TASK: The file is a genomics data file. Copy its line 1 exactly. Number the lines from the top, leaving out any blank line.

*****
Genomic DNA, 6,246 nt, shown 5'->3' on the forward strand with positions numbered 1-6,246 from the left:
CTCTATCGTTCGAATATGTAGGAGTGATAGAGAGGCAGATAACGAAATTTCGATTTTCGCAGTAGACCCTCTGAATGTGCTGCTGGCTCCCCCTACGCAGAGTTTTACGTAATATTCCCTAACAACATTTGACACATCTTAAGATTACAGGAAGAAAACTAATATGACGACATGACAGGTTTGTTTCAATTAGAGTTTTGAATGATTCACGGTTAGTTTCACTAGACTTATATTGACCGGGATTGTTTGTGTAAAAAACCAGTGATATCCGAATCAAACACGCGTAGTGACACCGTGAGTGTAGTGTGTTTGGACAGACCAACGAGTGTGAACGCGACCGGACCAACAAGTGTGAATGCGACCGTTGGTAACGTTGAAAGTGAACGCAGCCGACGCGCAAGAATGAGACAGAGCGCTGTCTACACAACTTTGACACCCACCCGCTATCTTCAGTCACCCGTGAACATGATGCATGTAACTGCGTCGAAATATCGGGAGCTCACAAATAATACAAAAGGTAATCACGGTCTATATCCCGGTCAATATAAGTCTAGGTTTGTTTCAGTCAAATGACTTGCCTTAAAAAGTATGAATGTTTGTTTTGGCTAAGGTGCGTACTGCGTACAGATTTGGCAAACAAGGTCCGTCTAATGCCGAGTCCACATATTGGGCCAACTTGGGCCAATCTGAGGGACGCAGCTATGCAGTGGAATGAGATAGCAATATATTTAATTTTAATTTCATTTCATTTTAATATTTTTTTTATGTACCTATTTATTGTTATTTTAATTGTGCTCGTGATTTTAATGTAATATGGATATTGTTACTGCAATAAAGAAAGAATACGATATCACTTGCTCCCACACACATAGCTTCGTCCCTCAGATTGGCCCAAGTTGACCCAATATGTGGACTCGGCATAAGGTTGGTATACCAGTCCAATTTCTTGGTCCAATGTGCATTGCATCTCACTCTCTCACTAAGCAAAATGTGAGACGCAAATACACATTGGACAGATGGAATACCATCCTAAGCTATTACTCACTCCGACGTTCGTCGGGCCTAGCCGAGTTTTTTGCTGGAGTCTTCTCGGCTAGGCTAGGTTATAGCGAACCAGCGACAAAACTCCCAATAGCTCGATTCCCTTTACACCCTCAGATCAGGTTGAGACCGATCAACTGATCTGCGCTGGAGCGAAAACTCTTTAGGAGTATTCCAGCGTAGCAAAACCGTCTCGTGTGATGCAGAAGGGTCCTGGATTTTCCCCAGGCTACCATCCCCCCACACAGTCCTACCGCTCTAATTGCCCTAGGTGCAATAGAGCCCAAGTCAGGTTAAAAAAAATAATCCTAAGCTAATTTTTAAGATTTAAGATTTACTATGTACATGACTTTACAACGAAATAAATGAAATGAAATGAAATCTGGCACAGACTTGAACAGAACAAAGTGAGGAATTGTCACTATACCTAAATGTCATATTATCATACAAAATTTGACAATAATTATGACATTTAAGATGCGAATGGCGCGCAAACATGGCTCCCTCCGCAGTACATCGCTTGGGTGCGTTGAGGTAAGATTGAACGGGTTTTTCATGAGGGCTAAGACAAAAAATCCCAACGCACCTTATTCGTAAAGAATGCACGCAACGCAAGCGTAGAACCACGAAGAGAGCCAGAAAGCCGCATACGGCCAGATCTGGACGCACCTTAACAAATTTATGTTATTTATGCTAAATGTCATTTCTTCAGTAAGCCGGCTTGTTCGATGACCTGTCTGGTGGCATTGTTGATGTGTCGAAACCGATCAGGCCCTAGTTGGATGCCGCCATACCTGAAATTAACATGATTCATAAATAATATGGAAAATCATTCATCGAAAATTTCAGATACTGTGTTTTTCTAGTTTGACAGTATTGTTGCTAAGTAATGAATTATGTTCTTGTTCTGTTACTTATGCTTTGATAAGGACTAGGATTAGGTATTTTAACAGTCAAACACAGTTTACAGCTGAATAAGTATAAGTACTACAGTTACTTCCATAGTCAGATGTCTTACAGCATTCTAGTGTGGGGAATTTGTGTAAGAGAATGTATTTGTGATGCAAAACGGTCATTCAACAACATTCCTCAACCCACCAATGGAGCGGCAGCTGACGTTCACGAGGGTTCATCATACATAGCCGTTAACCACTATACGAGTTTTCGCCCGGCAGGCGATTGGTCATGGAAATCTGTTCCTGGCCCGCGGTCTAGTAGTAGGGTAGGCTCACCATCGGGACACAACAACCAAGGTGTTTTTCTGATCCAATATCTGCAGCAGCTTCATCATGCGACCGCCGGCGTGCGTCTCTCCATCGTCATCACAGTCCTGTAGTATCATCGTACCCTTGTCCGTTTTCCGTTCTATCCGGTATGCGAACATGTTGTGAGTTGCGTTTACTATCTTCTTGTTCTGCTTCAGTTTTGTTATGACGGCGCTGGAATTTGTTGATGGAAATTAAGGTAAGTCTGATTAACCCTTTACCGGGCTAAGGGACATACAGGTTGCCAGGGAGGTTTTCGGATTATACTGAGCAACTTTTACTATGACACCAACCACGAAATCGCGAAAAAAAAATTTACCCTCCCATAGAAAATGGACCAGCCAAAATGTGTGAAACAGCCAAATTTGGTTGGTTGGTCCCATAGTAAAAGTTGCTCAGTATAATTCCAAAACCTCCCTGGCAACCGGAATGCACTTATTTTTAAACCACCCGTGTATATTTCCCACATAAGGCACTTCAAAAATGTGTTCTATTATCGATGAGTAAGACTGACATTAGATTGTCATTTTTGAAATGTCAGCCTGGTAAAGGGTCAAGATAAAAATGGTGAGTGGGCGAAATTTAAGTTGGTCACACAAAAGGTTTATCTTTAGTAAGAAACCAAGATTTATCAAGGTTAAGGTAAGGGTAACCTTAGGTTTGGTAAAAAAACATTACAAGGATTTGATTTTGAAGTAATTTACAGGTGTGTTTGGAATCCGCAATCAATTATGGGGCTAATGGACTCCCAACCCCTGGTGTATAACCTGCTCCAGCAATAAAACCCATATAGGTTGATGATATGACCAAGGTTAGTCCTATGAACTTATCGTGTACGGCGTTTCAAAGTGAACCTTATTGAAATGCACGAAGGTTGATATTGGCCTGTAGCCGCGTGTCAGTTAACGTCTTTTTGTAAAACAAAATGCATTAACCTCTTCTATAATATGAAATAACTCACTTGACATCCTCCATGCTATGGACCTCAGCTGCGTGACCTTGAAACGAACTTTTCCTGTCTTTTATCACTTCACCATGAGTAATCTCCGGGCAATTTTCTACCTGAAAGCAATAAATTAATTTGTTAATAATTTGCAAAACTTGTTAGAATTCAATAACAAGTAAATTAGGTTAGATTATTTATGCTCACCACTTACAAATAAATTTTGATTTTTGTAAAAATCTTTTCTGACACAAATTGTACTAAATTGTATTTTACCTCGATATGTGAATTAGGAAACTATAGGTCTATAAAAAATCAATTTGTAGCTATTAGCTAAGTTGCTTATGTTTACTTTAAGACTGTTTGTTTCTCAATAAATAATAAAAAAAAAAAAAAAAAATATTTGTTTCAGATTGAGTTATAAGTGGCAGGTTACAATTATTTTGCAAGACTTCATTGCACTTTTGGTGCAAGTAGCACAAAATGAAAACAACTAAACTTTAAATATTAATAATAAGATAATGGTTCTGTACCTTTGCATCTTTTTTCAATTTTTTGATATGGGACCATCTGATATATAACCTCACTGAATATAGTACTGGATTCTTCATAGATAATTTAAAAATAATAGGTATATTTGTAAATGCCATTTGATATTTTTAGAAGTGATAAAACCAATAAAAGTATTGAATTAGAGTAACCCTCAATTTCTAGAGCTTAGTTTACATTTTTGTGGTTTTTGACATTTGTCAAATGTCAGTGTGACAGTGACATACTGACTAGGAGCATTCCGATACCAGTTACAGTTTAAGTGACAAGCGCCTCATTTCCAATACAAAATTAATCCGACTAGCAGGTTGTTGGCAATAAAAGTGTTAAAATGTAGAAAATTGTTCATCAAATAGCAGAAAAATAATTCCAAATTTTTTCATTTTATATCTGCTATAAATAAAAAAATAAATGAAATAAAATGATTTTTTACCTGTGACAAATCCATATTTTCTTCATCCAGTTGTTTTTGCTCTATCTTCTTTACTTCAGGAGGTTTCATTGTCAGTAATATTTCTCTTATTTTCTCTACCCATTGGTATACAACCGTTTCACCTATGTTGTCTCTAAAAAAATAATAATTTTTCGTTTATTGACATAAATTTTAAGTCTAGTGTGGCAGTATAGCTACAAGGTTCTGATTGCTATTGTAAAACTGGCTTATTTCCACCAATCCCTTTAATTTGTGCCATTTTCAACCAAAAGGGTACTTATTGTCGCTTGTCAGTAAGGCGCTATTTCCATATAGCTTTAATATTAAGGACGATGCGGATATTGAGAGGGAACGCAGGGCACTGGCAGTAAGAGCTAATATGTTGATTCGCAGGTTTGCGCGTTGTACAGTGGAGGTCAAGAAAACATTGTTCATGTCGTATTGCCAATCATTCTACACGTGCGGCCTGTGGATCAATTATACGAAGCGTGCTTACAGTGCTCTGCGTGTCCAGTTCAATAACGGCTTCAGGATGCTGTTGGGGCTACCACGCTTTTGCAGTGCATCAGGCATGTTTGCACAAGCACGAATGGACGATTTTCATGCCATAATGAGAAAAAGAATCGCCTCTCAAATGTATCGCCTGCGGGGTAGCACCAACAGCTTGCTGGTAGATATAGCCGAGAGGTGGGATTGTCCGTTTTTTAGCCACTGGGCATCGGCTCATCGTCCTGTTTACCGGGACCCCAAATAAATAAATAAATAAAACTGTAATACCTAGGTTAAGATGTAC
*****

Genomic DNA, 6,246 nt, shown 5'->3' on the forward strand with positions numbered 1-6,246 from the left: